Back at FSCONS ’07, I asked the guy doing the Openmoko presentation about whether they are going GTK or Qt, as his talk mentioned both and he didn’t really spell it out on what horse they were putting their money on. He then thought it was a really funny question and went on to explain how the Openmoko is like a small computer that can run anything you want. A bit like he was educating us that embedded devices do have CPUs that can run actual software. As if they wouldn’t have a main branch and a main development selecting one of these particular toolkits…
Many moon laps later, I discussed Openmoko with a friend over a few stouts at Snaxx 18, and he explained how he’d got one of the dev boards a long time ago and had kept up and tried a lot of versions of it and that it basically never worked to even make simple phone calls. He gave me the impression that perhaps the project wasn’t really that well run if it after this long still don’t have even the most basic functionality present and running stable.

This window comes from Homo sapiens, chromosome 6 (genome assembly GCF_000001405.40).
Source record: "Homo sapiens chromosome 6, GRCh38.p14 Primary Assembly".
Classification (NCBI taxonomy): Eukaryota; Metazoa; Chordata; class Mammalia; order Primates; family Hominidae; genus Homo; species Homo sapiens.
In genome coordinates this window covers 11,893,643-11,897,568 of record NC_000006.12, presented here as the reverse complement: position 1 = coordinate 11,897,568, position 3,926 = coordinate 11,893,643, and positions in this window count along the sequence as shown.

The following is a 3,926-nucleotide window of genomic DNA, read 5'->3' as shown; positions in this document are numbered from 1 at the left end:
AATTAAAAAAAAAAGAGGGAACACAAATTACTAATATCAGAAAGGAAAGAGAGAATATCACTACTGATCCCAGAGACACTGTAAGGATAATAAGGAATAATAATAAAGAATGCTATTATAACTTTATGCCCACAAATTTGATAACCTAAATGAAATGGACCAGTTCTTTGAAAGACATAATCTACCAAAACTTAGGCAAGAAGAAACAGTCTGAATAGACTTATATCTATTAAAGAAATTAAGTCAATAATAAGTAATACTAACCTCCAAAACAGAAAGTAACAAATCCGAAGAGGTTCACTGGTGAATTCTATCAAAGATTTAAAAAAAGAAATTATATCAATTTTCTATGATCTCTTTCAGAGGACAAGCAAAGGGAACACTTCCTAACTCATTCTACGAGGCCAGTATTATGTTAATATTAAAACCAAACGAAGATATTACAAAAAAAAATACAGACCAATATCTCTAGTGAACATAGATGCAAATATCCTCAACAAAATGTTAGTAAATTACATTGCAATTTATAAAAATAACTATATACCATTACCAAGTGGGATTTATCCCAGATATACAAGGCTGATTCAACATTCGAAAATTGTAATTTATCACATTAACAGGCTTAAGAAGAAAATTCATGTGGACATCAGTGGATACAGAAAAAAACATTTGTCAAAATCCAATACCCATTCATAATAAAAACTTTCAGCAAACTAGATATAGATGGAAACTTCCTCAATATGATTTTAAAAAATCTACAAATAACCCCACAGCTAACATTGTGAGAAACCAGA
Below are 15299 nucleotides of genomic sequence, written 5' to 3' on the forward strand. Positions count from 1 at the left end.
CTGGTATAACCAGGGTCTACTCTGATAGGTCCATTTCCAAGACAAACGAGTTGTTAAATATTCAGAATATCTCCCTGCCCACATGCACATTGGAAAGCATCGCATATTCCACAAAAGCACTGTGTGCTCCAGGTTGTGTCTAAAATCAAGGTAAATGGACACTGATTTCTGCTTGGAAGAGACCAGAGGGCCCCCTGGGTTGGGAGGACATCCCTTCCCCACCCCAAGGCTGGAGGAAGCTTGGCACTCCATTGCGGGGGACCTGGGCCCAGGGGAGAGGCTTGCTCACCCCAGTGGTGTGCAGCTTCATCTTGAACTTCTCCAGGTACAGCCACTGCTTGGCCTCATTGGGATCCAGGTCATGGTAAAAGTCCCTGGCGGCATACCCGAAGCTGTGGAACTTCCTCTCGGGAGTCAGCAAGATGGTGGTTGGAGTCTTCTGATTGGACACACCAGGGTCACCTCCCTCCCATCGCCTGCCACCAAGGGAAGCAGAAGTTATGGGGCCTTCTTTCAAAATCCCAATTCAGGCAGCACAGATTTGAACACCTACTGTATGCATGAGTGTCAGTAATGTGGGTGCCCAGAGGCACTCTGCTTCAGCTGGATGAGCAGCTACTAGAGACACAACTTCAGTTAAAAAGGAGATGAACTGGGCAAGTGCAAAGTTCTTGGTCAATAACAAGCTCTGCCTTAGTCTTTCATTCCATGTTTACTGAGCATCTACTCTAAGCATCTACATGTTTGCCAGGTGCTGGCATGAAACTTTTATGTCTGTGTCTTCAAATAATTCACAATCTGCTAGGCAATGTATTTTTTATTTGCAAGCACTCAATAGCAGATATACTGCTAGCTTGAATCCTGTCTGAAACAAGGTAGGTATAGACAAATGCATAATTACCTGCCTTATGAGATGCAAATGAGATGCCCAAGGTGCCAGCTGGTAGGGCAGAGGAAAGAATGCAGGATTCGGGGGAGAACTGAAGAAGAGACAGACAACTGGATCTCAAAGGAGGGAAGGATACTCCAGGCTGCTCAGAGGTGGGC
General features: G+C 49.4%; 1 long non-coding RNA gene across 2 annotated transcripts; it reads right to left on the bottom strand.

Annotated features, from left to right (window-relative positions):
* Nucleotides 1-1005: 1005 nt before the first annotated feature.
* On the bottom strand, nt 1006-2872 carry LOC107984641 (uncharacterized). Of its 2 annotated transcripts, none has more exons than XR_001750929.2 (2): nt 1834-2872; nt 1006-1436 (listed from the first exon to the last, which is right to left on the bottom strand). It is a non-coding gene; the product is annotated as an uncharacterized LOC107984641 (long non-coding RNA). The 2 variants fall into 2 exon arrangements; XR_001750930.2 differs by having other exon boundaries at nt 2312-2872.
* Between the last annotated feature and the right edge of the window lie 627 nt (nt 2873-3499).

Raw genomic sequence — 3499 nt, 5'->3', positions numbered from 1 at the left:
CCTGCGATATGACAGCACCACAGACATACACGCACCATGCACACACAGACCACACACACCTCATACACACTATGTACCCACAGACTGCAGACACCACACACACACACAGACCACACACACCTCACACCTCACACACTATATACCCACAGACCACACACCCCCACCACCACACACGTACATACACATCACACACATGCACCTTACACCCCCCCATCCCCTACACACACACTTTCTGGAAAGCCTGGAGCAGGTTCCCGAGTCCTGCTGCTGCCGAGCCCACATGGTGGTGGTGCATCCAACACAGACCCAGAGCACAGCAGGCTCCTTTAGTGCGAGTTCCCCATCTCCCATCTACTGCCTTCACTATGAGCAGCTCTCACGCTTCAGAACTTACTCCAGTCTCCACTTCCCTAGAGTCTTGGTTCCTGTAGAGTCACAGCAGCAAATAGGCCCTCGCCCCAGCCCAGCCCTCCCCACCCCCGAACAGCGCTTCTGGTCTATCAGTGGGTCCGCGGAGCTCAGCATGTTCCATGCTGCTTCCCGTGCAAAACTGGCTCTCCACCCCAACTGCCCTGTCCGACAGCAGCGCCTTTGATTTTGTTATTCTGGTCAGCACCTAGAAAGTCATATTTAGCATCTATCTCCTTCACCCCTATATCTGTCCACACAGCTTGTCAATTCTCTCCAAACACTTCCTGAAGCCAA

Therefor I was happy to listen to TWIT 143 about the Dash Express and them telling me about it being based on the Openmoko platform. It felt like solid proof they are moving in the right direction then, so at least parts of the project must be functioning!
Then, to round it up it was with a big grin I read about the recent news that they are abandoning GTK and are now going to use E17 and Qt instead. Not a trace of any “this is like a small computer it can run anything” talk now (although I do understand that the statement was just something from this person and not any public endorsement from the project or so). This very same Ars Technica article says the first Openmoko based phone called Freerunner is going into “mass production stage next month” (that would be June 2008).
Personally, I can still see how making Rockbox run as an application on an Openmoko device would be a very cool thing.